Struggling learners often require interventions that are time consuming and emotionally exhausting for both the trainee and faculty. Numerous barriers, including lack of resources, faculty development, and fear of legal retribution can impede medical educators from developing and implementing robust remediation plans. Despite the large volume of literature citing professionalism education and the "hidden curriculum" as problem areas in medical education, front-line educators lack practical tools and empowerment to address unprofessionalism in trainees. The paucity of resources in this arena has led to decreased job satisfaction, increased burnout, and an exodus from academic medicine. Department leadership acknowledgement and investment in training faculty on remediation strategies for learners in difficulty and providing tools to meet these challenging job demands will improve faculty's job satisfaction and overall well-being. The authors review salient literature and methodology for diagnosing learners in difficulty, with focus on a high-yield, pragmatic approach that can be taken by medical training programs, including those that lack a robust medical education infrastructure.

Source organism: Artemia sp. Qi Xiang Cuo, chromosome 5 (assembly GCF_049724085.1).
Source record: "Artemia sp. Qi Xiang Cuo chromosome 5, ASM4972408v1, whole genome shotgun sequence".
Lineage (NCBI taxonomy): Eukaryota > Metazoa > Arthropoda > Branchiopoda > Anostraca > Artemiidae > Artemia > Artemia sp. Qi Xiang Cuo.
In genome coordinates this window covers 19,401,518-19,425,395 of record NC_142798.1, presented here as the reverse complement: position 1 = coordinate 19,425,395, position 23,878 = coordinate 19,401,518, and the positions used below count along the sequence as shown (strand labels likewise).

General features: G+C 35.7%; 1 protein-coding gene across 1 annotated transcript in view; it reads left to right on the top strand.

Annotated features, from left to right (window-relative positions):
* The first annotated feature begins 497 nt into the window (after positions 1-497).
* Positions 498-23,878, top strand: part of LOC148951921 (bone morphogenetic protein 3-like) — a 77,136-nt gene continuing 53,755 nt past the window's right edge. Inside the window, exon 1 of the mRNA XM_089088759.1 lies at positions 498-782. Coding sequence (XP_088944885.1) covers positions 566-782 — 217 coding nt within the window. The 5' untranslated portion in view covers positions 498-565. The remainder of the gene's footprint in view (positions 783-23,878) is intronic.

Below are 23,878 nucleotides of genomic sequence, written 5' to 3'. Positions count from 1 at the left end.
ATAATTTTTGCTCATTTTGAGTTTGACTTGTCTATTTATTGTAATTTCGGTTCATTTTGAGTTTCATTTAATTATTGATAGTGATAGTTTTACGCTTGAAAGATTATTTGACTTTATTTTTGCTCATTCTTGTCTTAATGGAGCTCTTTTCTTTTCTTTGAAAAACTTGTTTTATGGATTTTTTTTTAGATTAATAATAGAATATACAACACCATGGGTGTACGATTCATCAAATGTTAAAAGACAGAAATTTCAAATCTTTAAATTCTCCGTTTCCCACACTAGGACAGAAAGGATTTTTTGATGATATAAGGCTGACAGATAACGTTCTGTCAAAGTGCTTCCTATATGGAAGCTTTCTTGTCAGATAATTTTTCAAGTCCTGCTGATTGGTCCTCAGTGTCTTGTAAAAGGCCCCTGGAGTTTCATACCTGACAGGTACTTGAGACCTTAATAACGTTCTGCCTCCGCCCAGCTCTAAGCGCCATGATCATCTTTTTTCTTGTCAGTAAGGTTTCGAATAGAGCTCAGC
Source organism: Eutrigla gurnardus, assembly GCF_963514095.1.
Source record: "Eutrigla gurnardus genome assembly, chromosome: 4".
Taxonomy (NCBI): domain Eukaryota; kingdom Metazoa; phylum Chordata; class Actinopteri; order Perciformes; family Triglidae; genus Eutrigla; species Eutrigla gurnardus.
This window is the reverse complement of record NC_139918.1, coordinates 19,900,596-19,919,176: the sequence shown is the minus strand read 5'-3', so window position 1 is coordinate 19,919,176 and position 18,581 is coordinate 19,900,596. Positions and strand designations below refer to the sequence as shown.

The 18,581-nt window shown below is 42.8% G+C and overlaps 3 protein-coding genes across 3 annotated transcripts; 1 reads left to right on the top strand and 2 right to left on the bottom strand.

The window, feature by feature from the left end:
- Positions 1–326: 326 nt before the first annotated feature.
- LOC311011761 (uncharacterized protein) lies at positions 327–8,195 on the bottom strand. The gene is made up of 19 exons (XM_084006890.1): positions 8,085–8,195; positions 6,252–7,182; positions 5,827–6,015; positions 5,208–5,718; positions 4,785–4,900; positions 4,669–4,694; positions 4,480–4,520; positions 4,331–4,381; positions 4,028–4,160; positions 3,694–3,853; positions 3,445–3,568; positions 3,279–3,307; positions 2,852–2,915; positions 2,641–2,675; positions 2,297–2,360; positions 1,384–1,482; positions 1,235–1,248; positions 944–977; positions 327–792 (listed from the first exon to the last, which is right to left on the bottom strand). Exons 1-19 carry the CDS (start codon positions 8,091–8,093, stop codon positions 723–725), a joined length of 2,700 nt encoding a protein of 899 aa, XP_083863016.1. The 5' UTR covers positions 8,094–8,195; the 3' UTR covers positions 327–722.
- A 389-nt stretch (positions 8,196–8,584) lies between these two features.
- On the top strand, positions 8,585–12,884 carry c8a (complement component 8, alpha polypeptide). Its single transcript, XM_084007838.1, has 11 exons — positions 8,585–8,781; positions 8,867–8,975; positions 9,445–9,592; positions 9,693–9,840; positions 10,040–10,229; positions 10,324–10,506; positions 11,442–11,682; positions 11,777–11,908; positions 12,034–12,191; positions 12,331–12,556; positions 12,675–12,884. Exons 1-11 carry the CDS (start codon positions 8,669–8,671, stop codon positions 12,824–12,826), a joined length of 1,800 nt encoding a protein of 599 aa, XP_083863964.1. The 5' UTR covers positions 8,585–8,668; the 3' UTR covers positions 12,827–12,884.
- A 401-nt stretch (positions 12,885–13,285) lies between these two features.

Keywords: Anesthesiology; Clinical Competence; Cognitive Remediation; Education; FormativeFeedback; Medical,Graduate; Remedial Teaching.
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